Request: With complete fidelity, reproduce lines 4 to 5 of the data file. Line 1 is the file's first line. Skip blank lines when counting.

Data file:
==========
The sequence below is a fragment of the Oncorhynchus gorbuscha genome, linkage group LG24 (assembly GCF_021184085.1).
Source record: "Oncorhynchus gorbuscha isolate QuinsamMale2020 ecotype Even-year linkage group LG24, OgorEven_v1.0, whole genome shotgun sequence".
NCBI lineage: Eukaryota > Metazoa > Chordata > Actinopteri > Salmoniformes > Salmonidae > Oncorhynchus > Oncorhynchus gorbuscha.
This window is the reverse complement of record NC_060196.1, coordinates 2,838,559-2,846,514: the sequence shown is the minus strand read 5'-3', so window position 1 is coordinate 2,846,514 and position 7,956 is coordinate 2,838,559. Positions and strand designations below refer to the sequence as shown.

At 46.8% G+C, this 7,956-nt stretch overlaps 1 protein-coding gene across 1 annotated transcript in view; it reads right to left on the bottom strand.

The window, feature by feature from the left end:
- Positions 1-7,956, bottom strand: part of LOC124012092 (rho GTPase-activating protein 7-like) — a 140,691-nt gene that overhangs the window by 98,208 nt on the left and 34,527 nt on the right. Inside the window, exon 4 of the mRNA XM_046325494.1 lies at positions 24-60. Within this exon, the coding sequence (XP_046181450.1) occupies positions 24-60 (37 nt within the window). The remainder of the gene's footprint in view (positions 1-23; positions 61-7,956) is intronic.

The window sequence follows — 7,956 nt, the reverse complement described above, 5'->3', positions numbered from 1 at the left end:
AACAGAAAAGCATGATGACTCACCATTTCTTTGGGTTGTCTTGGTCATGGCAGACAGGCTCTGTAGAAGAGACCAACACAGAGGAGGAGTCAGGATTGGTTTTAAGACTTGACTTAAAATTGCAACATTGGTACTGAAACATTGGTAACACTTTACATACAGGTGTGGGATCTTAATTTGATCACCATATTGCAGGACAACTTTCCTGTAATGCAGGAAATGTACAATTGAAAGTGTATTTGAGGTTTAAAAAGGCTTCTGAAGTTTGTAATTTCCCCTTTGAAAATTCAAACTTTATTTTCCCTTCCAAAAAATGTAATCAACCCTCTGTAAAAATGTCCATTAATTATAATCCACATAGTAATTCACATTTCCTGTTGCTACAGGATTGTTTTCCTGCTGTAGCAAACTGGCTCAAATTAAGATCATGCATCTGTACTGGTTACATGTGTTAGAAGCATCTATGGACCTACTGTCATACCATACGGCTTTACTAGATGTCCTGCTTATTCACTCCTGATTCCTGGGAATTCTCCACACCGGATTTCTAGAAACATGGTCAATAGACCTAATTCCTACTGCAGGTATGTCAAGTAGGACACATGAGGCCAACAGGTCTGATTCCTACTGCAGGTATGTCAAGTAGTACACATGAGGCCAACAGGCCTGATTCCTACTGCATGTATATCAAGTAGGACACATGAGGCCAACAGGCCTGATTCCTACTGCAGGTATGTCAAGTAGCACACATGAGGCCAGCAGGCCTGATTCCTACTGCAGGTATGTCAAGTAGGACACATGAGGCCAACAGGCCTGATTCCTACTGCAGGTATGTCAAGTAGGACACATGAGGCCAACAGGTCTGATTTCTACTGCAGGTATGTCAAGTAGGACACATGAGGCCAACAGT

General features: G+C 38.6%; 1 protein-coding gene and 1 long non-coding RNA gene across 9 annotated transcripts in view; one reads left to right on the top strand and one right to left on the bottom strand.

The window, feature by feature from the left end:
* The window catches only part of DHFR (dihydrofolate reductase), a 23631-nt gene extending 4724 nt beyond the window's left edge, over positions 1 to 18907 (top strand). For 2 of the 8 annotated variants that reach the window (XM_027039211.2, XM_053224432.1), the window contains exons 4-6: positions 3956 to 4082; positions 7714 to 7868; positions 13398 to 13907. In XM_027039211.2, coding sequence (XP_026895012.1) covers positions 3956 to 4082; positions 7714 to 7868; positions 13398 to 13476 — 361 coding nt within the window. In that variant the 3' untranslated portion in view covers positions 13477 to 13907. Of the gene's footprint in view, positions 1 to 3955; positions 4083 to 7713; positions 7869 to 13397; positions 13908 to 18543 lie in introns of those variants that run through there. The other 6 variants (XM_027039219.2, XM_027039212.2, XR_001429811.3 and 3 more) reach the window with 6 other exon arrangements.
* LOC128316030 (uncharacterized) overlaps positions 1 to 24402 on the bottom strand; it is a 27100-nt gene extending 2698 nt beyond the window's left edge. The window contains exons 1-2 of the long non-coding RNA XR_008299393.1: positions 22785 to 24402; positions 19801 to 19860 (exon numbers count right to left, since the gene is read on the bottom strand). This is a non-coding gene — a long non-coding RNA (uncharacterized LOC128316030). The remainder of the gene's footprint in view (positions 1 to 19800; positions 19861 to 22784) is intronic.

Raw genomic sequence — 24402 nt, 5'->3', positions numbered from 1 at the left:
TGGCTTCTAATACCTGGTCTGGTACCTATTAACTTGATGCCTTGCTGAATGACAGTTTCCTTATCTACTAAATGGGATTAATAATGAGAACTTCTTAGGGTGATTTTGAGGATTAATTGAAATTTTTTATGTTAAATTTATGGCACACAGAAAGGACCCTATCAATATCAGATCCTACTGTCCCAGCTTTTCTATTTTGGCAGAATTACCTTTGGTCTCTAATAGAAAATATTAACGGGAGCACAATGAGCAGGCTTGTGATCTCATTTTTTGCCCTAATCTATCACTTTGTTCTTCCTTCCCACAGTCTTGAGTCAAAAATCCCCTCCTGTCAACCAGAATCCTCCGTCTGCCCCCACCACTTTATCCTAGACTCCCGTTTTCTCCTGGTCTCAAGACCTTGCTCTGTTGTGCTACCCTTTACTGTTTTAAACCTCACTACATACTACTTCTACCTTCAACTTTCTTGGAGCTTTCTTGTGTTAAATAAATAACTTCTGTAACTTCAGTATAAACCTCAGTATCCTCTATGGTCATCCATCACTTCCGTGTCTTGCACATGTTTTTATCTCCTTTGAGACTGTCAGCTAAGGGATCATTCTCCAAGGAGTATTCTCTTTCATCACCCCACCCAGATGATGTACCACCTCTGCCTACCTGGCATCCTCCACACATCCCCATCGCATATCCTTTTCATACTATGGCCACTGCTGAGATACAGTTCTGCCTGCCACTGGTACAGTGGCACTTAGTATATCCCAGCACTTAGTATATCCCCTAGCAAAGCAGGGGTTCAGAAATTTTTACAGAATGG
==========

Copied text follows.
This window is the reverse complement of record NC_060196.1, coordinates 2,838,559-2,846,514: the sequence shown is the minus strand read 5'-3', so window position 1 is coordinate 2,846,514 and position 7,956 is coordinate 2,838,559. Positions and strand designations below refer to the sequence as shown.

At 46.8% G+C, this 7,956-nt stretch overlaps 1 protein-coding gene across 1 annotated transcript in view; it reads right to left on the bottom strand.